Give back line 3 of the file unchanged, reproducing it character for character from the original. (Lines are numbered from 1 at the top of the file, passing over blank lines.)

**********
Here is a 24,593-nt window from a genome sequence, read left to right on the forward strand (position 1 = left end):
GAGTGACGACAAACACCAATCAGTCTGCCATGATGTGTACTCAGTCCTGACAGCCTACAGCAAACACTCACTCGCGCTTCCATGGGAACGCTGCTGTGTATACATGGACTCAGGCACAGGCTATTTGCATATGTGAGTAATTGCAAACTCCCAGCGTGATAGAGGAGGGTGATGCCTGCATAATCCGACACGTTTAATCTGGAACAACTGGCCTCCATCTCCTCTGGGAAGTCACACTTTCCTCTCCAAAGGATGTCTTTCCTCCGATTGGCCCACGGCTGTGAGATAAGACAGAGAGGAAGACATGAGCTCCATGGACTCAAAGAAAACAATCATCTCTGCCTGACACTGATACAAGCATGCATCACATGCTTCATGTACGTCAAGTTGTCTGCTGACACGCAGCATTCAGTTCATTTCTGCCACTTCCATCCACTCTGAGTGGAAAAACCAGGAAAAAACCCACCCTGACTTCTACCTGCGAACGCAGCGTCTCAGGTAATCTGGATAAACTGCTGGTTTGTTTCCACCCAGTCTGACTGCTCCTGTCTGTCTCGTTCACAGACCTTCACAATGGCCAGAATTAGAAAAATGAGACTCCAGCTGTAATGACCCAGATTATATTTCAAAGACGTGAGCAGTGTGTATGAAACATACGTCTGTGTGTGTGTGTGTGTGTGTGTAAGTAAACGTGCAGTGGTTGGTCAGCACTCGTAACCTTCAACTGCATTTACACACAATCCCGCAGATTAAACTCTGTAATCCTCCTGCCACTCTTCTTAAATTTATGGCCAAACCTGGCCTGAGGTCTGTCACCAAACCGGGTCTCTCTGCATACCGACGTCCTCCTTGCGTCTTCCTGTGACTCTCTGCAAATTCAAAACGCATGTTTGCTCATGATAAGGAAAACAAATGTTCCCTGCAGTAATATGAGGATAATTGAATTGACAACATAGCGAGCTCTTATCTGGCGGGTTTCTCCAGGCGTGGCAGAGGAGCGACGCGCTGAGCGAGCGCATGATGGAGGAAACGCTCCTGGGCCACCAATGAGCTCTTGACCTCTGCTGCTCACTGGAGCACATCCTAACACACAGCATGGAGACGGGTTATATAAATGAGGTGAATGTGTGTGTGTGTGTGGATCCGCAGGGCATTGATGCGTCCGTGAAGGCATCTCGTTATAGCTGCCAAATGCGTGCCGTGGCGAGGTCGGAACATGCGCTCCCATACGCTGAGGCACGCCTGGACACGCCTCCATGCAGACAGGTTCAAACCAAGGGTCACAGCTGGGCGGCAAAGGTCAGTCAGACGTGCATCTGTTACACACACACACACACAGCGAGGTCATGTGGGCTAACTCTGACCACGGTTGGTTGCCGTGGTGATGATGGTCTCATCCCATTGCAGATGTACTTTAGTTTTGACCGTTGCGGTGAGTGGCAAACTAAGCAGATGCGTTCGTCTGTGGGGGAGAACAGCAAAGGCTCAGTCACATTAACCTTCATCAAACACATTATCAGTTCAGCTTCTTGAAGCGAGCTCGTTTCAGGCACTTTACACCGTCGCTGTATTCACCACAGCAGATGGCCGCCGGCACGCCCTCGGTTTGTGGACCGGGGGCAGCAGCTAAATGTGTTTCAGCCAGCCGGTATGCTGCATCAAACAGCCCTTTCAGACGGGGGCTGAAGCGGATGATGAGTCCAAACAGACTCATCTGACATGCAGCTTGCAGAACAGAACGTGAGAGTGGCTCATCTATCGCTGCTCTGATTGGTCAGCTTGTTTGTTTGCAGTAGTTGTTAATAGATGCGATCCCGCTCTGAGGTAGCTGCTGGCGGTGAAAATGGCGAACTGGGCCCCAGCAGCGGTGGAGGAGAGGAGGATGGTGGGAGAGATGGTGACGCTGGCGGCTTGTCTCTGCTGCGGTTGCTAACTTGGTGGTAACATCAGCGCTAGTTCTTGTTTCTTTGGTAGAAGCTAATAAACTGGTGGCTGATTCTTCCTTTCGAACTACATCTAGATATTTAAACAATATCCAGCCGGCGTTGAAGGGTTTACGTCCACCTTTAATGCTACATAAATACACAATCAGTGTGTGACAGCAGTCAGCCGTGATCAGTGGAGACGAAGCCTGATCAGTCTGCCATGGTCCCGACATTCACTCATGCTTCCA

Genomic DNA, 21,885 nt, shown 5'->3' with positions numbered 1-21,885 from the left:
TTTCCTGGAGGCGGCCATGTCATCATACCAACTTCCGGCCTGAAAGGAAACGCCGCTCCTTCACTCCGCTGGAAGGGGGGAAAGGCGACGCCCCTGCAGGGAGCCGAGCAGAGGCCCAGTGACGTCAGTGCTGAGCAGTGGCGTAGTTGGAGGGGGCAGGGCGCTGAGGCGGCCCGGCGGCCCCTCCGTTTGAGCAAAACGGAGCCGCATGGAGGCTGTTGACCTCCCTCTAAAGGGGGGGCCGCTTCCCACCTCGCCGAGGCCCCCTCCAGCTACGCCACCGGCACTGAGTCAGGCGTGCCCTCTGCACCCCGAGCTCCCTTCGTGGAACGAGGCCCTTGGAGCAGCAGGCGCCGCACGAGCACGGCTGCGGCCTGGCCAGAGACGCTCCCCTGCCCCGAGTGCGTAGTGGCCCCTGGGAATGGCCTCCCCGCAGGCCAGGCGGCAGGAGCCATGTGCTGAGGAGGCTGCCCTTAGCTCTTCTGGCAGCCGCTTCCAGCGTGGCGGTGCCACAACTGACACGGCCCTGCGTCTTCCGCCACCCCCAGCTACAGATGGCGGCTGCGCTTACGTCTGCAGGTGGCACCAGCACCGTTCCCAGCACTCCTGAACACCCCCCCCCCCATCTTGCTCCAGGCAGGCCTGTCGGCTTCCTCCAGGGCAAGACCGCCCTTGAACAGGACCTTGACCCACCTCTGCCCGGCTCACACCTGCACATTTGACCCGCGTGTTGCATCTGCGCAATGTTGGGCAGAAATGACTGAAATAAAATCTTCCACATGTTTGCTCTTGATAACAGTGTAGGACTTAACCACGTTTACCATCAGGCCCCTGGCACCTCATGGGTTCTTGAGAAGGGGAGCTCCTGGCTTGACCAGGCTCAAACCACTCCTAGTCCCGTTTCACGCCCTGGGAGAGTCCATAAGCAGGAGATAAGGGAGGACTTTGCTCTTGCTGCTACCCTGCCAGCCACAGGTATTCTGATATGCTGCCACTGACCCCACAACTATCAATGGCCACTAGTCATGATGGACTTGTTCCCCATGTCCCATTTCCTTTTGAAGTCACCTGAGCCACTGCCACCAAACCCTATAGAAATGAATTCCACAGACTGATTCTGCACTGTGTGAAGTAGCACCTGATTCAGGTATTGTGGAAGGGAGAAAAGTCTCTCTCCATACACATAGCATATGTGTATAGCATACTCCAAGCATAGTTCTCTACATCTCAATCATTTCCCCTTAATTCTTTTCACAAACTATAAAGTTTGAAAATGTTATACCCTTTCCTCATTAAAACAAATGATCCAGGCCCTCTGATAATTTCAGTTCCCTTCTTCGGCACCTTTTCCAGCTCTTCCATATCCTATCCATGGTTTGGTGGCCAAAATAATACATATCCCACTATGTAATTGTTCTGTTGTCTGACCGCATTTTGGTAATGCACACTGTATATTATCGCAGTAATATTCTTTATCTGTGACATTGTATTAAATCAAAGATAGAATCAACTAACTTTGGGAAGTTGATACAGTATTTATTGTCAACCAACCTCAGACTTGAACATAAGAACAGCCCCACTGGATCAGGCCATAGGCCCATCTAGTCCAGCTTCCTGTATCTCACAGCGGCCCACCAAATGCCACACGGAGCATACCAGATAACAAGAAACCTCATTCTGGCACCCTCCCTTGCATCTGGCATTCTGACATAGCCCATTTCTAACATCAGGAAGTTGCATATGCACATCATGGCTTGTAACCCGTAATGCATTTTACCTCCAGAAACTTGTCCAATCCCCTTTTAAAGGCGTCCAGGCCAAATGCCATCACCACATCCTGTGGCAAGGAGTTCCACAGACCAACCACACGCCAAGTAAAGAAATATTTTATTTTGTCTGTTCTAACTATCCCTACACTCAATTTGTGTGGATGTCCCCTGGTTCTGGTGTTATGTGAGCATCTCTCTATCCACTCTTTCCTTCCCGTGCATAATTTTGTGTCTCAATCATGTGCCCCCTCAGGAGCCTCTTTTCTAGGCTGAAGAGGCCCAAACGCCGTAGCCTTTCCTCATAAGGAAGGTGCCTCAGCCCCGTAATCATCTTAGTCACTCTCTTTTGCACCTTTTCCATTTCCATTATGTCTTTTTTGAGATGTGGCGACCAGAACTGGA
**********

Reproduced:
Genomic DNA, 21,885 nt, shown 5'->3' with positions numbered 1-21,885 from the left: